By now, the story of how a troupe of pre-teens from Mississippi made a shot-by-shot remake of the classic adventure film from George Lucas and Stephen Speilberg in the 1980s is pretty well known — the young filmmakers, who are now in their 30s, have met the two directors and have even touched the actual idol prop used in the original film, during a visit to Lucas’s Skywalker Ranch. But the movie itself has only been seen by a chosen few, at film festivals and special events (like Sprockets in Toronto), in part because it is an obvious copyright violation.

More recently, copies of the movie have started popping up on BitTorrent and other file-sharing networks, but they are hard to come by. As a taste, here’s the first 10 minutes of the movie — thanks to a link from (turn the sound up, because it’s very faint through most of the clip). And remember that these kids are 11 and 12, that they made or bought all the props, and that they dug tunnels for months in order to film the opening scene. Even the storyboarding for the movie took over a year (and making the boulder took four).

More than one filmmaker will sympathize with Zala, who said that the first thing he felt after looking at the “rushes” or footage from the first summer of filming was disappointment because “we worked so hard and the end results looked so crappy.” But the group kept filming, and eventually finished their 100-minute remake for a total cost of $5,000. They showed it to some friends in an auditorium at a local Coca-Cola plant in 1989 and then put the tape away for 15 years, at which point a copy somehow made its way into the hands of Harry Knowles from the movie fan site Ain’t It Cool News and the story started to filter out.

It might be too much to ask for a major studio, but with the new Indiana Jones movie coming out, what better time to show the world’s greatest fan tribute film (in terms of sheer effort at least) to the world?

Video: Obama speech is YouTube gold

It may not have achieved the 17.8 million views that Chris Crocker’s classic “Leave Britney Alone” video has — or even the 7 million views that the startled prairie dog known as “Dramatic Chipmunk” has gotten — but then, Democratic presidential candidate Barack Obama’s speech on racism has only been up on YouTube for less than 24 hours (as of mid-day Wednesday), and it already has over 1.2 million views.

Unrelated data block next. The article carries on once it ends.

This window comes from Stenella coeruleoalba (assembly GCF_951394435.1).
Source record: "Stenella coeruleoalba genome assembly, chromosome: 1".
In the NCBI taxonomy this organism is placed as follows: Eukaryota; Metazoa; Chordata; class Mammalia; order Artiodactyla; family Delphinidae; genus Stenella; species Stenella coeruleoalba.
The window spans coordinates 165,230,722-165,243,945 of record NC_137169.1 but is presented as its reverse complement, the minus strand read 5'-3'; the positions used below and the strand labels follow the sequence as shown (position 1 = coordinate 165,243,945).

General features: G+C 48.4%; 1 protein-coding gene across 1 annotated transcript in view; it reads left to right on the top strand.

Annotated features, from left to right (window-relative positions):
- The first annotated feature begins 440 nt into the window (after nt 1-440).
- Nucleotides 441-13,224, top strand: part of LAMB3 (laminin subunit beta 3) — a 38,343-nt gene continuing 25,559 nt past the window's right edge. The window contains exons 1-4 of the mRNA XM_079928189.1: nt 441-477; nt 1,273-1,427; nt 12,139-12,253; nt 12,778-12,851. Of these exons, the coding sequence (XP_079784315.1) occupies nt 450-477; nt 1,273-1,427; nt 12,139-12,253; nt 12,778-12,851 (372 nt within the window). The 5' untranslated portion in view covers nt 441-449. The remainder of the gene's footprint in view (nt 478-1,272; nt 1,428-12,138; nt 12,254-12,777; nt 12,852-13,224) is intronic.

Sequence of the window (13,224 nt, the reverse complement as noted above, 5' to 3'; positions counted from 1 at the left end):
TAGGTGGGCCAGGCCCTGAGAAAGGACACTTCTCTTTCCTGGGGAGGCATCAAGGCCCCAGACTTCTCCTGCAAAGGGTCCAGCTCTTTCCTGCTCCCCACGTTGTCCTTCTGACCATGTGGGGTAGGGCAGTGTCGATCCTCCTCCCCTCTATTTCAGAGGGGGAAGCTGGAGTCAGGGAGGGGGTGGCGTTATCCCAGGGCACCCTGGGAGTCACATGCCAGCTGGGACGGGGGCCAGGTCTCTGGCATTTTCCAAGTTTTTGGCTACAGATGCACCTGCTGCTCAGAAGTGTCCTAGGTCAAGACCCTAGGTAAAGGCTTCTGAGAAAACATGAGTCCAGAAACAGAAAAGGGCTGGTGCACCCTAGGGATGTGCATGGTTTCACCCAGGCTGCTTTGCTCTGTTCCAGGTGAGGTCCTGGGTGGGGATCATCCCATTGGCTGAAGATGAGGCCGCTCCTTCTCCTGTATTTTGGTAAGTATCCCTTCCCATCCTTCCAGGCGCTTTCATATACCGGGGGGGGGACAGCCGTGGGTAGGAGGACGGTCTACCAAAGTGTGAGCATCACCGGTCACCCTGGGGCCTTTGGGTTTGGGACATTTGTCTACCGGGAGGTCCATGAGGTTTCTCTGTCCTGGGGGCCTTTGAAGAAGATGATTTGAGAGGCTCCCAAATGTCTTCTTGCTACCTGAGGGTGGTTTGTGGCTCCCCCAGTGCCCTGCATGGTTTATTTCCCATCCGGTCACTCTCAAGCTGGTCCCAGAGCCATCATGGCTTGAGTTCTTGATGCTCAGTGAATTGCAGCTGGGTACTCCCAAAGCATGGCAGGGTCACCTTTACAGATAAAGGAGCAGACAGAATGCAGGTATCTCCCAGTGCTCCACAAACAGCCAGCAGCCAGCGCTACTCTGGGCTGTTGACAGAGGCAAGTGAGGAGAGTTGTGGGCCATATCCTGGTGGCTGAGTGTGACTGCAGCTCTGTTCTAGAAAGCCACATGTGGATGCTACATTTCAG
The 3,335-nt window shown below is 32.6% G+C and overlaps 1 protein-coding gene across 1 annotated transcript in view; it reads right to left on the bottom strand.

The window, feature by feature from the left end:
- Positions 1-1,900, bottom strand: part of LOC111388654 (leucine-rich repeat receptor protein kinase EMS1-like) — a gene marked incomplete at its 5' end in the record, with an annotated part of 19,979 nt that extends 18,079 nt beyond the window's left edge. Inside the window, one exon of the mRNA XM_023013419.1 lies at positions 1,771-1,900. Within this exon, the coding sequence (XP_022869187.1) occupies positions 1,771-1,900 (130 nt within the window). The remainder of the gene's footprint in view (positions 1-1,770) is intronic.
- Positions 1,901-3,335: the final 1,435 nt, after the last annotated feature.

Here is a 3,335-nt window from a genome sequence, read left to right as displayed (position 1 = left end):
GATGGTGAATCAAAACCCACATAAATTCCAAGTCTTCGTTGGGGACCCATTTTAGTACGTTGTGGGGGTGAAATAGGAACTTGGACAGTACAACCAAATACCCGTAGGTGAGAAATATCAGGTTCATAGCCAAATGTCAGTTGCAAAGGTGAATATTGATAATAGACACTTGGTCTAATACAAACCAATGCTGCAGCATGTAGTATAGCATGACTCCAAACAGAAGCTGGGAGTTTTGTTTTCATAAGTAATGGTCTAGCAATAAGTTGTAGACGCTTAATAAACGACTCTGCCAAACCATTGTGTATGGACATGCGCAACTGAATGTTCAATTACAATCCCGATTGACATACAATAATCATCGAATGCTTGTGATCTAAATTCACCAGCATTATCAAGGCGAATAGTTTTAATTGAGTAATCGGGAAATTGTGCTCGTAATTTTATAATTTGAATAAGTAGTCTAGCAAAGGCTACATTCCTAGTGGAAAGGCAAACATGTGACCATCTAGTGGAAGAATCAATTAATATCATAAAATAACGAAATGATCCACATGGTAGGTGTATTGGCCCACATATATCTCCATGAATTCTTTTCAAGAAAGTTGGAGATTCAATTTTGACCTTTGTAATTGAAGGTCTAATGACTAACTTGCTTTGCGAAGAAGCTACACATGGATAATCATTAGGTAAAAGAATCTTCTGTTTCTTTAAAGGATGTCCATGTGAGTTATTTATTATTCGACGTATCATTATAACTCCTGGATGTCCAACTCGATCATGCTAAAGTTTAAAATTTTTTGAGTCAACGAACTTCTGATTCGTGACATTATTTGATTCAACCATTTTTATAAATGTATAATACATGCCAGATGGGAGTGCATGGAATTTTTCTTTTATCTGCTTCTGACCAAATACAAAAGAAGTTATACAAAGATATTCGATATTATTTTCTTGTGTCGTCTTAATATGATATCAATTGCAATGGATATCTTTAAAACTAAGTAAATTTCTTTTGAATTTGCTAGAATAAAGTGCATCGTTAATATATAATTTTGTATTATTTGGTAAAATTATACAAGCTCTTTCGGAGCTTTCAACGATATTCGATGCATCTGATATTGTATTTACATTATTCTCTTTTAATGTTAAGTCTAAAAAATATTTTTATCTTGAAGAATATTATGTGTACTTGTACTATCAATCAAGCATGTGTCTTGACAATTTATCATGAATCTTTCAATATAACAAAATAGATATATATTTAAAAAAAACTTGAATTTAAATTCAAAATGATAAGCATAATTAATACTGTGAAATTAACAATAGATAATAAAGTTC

That’s not bad. Another month or so and maybe it could get into the same territory as “The Evolution of Dance,” which has a mind-boggling 78 million views. Of course, Obama’s speech has an actual message that is somewhat deeper than the average YouTube video — hard to tell whether that will help or hinder its advance up the charts.

Blogs and the settling of the Wild West

Mike Arrington has a lengthy post at TechCrunch about the evolution of the blogosphere — a topic he launches into with a roundup of some of the financing rumours that are swirling around properties like Silicon Alley Insider and PaidContent, both of which are reportedly looking for several million dollars. Both of those sites are also excellent examples of blog evolution in action: started with Rafat Ali and has become a media entity that I would argue rivals any business magazine (be sure to read Rafat’s response to Mike), and Silicon Alley began with Henry “I used to be a famous Wall Street analyst” Blodget and has also become a force to be reckoned with.

I think PaidContent and Silicon Alley have set themselves apart primarily by writing excellent content, and focusing their efforts instead of trying to be all things to all people. Although Mike doesn’t mention Gawker (likely because he despises founder Nick Denton, who is the Darth Vader to Mike’s Obi-wan Kenobi), blogs like, Engadget — and yes, even Valleywag — have become success stories by doing the same thing, although in their case it’s more of a tabloid-style approach that takes advantage of controversy just as much as it does good content.

Mike makes the point that the blogs that are raising money now might be making a mistake, in part because the good old days of being able to build a blog empire with nothing but a few computers and some writing ability are largely gone — now, writers want to be paid a decent salary (imagine!) and then there’s the whole VC snakepit to navigate. And he also mentions how competitive and political the blogosphere has become, with pitched battles and people taking sides, and describes how he has tried to help B-list and C-list bloggers (including yours truly) by linking.

I appreciate Mike’s take on things, and the fact that he sees me as one of the “non-crazy influencers” (although I have criticized his point of view before, as many people know, and am more than willing to do so in the future if I think he is wrong on something). And as much as I would like to pretend that it isn’t a competitive game, there’s no question that it is. Are the good old days gone forever? Are we now where the Wild West was when the developers and the settlers and the banks took over and the gunslingers were put out to pasture? Perhaps.